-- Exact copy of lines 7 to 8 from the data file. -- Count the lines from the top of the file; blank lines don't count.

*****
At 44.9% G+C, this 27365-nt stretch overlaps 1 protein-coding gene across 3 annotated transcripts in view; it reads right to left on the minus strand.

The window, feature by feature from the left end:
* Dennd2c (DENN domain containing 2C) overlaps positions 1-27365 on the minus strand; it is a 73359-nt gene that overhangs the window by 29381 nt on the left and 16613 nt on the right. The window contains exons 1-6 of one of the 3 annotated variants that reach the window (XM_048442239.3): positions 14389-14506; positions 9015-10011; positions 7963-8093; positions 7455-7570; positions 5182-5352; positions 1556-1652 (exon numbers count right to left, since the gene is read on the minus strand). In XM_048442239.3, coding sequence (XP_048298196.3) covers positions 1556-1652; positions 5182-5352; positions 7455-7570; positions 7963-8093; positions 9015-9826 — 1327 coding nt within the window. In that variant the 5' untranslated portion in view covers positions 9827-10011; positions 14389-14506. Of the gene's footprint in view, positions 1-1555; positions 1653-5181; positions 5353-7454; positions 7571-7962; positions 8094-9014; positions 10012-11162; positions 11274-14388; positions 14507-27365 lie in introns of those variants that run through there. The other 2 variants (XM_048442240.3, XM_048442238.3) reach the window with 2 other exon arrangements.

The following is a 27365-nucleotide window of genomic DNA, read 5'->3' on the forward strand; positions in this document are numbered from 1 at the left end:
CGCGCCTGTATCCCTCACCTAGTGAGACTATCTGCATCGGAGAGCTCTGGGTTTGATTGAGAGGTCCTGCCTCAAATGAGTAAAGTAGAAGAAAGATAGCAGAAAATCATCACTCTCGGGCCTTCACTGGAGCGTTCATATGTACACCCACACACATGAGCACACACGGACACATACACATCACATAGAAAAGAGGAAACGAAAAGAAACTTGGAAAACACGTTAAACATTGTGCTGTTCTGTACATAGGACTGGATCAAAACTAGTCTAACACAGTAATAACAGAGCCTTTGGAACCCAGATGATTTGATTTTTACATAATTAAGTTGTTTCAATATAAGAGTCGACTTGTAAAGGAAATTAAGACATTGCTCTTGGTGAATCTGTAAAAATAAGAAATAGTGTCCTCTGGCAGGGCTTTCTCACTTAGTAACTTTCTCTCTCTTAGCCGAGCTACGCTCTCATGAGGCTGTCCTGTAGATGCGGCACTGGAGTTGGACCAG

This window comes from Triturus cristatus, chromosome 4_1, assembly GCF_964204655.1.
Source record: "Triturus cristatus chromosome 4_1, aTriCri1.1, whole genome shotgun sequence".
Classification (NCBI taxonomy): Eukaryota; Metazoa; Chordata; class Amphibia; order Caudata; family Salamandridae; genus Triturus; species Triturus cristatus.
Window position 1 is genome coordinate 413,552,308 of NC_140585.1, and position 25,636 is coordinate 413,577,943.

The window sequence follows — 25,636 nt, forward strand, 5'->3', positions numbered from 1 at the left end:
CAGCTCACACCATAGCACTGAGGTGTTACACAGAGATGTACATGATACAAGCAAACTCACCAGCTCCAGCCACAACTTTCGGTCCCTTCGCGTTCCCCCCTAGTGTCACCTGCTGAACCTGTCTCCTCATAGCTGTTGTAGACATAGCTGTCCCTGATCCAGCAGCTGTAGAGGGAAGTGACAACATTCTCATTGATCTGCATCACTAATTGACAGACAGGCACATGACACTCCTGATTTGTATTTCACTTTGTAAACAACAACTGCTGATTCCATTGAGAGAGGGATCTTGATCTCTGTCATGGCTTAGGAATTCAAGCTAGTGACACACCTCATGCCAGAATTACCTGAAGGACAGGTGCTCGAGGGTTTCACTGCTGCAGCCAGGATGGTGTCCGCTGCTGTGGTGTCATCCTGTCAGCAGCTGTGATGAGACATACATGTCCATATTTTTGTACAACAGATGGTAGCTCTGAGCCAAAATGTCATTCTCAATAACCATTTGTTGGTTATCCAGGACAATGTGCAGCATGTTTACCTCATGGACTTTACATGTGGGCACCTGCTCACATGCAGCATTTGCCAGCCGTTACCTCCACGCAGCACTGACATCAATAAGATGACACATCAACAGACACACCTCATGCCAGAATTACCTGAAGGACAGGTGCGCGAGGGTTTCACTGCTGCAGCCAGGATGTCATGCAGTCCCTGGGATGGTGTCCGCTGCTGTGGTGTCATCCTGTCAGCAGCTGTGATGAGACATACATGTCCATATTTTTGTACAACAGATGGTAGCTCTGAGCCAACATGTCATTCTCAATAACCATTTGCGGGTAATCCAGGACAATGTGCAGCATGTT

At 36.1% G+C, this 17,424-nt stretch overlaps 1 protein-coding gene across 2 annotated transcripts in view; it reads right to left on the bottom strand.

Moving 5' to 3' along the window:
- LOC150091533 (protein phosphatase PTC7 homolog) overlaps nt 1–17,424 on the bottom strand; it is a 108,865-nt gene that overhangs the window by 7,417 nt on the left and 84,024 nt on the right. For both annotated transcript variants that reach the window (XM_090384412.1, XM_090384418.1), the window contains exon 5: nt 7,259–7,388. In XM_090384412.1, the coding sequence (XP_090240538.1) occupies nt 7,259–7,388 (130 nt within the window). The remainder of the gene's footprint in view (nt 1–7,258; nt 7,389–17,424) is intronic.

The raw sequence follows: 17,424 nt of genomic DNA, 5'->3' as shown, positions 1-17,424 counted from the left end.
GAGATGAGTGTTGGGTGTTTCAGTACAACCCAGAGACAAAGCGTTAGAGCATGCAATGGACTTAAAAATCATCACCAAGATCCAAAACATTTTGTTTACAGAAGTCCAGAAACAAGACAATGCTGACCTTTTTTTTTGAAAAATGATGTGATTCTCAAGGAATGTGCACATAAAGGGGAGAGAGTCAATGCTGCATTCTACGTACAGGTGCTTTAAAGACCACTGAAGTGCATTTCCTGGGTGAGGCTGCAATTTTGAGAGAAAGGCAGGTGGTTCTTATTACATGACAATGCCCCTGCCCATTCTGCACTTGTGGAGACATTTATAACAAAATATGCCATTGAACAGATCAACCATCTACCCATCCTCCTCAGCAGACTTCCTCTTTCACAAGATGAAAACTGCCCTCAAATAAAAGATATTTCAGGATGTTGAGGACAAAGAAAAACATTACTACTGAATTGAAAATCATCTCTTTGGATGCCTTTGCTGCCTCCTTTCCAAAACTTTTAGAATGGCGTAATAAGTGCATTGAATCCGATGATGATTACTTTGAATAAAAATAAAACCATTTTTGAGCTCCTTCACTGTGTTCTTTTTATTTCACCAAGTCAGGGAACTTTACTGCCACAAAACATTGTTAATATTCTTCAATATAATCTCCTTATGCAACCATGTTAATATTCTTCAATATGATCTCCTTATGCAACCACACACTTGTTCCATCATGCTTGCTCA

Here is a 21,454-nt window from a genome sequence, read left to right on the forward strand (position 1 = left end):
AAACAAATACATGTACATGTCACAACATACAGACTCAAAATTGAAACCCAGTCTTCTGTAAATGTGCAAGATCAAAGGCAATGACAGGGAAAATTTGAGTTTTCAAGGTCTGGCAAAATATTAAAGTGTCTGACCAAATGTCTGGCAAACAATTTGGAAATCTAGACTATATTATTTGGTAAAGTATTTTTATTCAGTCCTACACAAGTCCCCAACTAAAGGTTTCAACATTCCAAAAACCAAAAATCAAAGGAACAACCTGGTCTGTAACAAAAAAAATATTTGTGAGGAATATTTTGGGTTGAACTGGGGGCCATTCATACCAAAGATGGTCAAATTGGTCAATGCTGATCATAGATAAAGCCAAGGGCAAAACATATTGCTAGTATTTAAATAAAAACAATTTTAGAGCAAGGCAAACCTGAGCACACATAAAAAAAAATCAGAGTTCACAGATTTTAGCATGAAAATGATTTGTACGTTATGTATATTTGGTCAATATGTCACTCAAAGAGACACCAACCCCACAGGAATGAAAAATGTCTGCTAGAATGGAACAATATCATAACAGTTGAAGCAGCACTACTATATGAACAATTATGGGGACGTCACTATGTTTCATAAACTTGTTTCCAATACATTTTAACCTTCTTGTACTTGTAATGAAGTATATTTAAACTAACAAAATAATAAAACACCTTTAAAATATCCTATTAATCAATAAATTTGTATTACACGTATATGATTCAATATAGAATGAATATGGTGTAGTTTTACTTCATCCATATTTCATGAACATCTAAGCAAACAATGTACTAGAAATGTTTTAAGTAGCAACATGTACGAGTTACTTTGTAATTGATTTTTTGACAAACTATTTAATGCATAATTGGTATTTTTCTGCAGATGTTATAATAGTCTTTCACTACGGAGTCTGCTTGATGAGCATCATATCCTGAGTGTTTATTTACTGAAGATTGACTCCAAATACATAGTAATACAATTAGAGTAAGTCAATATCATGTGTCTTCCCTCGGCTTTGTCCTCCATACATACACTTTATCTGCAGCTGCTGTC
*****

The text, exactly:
Source record: "Triturus cristatus chromosome 4_1, aTriCri1.1, whole genome shotgun sequence".
Classification (NCBI taxonomy): Eukaryota; Metazoa; Chordata; class Amphibia; order Caudata; family Salamandridae; genus Triturus; species Triturus cristatus.